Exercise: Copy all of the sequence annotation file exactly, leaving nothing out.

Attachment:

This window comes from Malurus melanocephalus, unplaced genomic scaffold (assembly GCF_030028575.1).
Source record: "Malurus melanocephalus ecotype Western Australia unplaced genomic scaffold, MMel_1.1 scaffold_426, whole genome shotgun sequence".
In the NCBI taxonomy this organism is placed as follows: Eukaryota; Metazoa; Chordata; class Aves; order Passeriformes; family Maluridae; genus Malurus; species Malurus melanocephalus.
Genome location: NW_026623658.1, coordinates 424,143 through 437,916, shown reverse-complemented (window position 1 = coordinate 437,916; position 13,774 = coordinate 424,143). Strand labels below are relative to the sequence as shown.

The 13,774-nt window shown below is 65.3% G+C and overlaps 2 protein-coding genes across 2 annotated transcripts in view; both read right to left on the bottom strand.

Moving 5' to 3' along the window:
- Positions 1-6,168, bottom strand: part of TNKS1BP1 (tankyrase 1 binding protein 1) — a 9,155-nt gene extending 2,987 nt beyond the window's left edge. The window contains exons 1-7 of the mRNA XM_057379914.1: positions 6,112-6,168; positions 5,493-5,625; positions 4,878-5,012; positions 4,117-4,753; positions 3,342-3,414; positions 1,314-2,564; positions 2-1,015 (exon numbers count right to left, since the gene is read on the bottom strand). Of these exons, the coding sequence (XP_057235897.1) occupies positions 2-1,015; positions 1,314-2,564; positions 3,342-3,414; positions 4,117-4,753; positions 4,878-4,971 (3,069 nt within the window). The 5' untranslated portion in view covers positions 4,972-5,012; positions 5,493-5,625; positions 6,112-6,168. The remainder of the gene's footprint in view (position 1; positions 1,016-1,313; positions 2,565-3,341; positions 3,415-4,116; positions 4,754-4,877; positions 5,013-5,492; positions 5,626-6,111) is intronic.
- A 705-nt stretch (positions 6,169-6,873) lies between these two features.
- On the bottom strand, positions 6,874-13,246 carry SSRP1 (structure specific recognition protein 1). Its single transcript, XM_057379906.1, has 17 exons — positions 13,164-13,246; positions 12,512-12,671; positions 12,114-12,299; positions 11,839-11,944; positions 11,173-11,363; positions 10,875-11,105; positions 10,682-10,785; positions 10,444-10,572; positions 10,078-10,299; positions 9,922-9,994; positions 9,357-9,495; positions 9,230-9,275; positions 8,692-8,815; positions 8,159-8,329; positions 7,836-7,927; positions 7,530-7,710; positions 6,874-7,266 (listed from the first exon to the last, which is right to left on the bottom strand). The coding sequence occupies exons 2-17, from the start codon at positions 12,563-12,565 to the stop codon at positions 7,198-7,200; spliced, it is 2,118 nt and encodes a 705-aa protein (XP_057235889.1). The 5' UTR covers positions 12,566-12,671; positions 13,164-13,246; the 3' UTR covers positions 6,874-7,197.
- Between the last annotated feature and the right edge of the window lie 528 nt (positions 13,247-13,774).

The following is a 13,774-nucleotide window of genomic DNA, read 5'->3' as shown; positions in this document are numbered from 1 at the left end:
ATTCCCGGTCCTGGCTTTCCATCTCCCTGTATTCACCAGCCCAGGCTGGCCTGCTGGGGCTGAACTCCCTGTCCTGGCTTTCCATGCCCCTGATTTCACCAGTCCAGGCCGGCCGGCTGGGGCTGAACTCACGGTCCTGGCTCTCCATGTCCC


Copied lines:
This window comes from Malurus melanocephalus, unplaced genomic scaffold (assembly GCF_030028575.1).
Source record: "Malurus melanocephalus ecotype Western Australia unplaced genomic scaffold, MMel_1.1 scaffold_426, whole genome shotgun sequence".
In the NCBI taxonomy this organism is placed as follows: Eukaryota; Metazoa; Chordata; class Aves; order Passeriformes; family Maluridae; genus Malurus; species Malurus melanocephalus.
Genome location: NW_026623658.1, coordinates 424,143 through 437,916, shown reverse-complemented (window position 1 = coordinate 437,916; position 13,774 = coordinate 424,143). Strand labels below are relative to the sequence as shown.

The 13,774-nt window shown below is 65.3% G+C and overlaps 2 protein-coding genes across 2 annotated transcripts in view; both read right to left on the bottom strand.

Moving 5' to 3' along the window:
- Positions 1-6,168, bottom strand: part of TNKS1BP1 (tankyrase 1 binding protein 1) — a 9,155-nt gene extending 2,987 nt beyond the window's left edge. The window contains exons 1-7 of the mRNA XM_057379914.1: positions 6,112-6,168; positions 5,493-5,625; positions 4,878-5,012; positions 4,117-4,753; positions 3,342-3,414; positions 1,314-2,564; positions 2-1,015 (exon numbers count right to left, since the gene is read on the bottom strand). Of these exons, the coding sequence (XP_057235897.1) occupies positions 2-1,015; positions 1,314-2,564; positions 3,342-3,414; positions 4,117-4,753; positions 4,878-4,971 (3,069 nt within the window). The 5' untranslated portion in view covers positions 4,972-5,012; positions 5,493-5,625; positions 6,112-6,168. The remainder of the gene's footprint in view (position 1; positions 1,016-1,313; positions 2,565-3,341; positions 3,415-4,116; positions 4,754-4,877; positions 5,013-5,492; positions 5,626-6,111) is intronic.
- A 705-nt stretch (positions 6,169-6,873) lies between these two features.
- On the bottom strand, positions 6,874-13,246 carry SSRP1 (structure specific recognition protein 1). Its single transcript, XM_057379906.1, has 17 exons — positions 13,164-13,246; positions 12,512-12,671; positions 12,114-12,299; positions 11,839-11,944; positions 11,173-11,363; positions 10,875-11,105; positions 10,682-10,785; positions 10,444-10,572; positions 10,078-10,299; positions 9,922-9,994; positions 9,357-9,495; positions 9,230-9,275; positions 8,692-8,815; positions 8,159-8,329; positions 7,836-7,927; positions 7,530-7,710; positions 6,874-7,266 (listed from the first exon to the last, which is right to left on the bottom strand). The coding sequence occupies exons 2-17, from the start codon at positions 12,563-12,565 to the stop codon at positions 7,198-7,200; spliced, it is 2,118 nt and encodes a 705-aa protein (XP_057235889.1). The 5' UTR covers positions 12,566-12,671; positions 13,164-13,246; the 3' UTR covers positions 6,874-7,197.
- Between the last annotated feature and the right edge of the window lie 528 nt (positions 13,247-13,774).

The following is a 13,774-nucleotide window of genomic DNA, read 5'->3' as shown; positions in this document are numbered from 1 at the left end:
ATTCCCGGTCCTGGCTTTCCATCTCCCTGTATTCACCAGCCCAGGCTGGCCTGCTGGGGCTGAACTCCCTGTCCTGGCTTTCCATGCCCCTGATTTCACCAGTCCAGGCCGGCCGGCTGGGGCTGAACTCACGGTCCTGGCTCTCCATGTCCC